1. Ferrari – isn’t that an Italian word for “cheapshots”? That is what Ferrari have done – taken a cheap shot at a team that has wiped the floor with them since the departure of the German robodriver! I have a longer memory than this. Historically Ferrari are not squeaky clean – there have been suggestions a few times that they have done underhand things to gain advantage. It is not that long ago that Ferraris fell apart during races – they never were that reliable. My opinion is that Ferrari are upset about a bit of possible double dealing amongst disgruntled staff and drivers. It has NOTHING to do directly with McLaren and therefore the punishment is TOTALLY UNWARRANTED. Max Mosely needs removing at once from the FIA as he is still apparently talking out of the side of his head at the merest suggestion that Ron Dennis would even contemplate ANY form of industrial espionage. McLaren have the best record – that’s what Ferrari are worried about!

  2. Ben Goldberg said on 15th September 2007, 17:34

    Cheapshots? I don’t see how you can just sit back and not do anything when your main rival has a 780 page file on your car and is using it to help develop their own car. It has to do with McLaren because their own drivers were using the information! Who is McLaren exactly? Did everyone on the team need to be aware of what was happening for them to be guilty? That’s crazy.

  3. Ferrari did lots of dirty things before and probably will do again, but one should not forget, that in this particular case McLaren is the culprit and Ferrari the victim…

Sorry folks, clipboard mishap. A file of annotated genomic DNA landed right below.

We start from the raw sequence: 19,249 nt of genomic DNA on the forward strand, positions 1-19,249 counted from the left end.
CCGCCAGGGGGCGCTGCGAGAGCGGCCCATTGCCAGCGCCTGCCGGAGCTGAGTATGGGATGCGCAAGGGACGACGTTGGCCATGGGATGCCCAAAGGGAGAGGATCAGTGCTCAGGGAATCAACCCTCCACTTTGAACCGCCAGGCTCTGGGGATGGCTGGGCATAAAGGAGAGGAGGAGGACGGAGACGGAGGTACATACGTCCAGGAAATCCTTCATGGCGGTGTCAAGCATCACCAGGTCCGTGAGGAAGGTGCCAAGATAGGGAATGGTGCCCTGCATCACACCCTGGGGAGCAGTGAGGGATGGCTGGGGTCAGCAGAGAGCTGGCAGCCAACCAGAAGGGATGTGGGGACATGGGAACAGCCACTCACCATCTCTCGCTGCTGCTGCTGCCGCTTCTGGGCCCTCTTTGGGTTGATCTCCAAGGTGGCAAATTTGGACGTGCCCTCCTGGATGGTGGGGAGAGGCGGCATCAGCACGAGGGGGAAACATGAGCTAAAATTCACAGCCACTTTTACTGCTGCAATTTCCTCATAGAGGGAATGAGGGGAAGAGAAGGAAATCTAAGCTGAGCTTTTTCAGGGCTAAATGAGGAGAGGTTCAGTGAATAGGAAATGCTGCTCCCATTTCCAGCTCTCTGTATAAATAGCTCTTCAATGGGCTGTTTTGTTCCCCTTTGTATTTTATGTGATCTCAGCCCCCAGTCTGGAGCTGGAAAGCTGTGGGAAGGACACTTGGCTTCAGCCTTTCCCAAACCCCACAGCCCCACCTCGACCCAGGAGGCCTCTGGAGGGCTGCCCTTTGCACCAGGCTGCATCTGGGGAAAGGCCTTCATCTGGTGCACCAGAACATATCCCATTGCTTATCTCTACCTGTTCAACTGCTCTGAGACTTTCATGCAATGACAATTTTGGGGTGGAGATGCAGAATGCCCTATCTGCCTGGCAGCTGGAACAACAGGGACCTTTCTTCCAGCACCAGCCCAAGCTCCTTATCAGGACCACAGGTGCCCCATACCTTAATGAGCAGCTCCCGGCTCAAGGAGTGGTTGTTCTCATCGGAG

These are words of Ron Dennis by the way:

    “Everything in this document that the FIA says is true,” he said. “True in their content. It happened. But there is only one thing that I feel is not appropriate. This is a fine so disproportionate to the reality of the situation. So the decision I have is not whether to appeal their findings. It is: do I appeal the fine? Does McLaren take a financial hit in the interests of the sport? Once I have reached a decision I will make a recommendation to my shareholders, and it is they who will decide.”

    McLaren should clean up their house, and begin with the drivers … I can’t understand why after all the c*** he had to take from Alonso since Hungary, Dennis still keeps him there. Employee who is so obviously implicated in a case that costs the company $100mil simply can’t stay, unless he did it with the consent of the company and company backs him …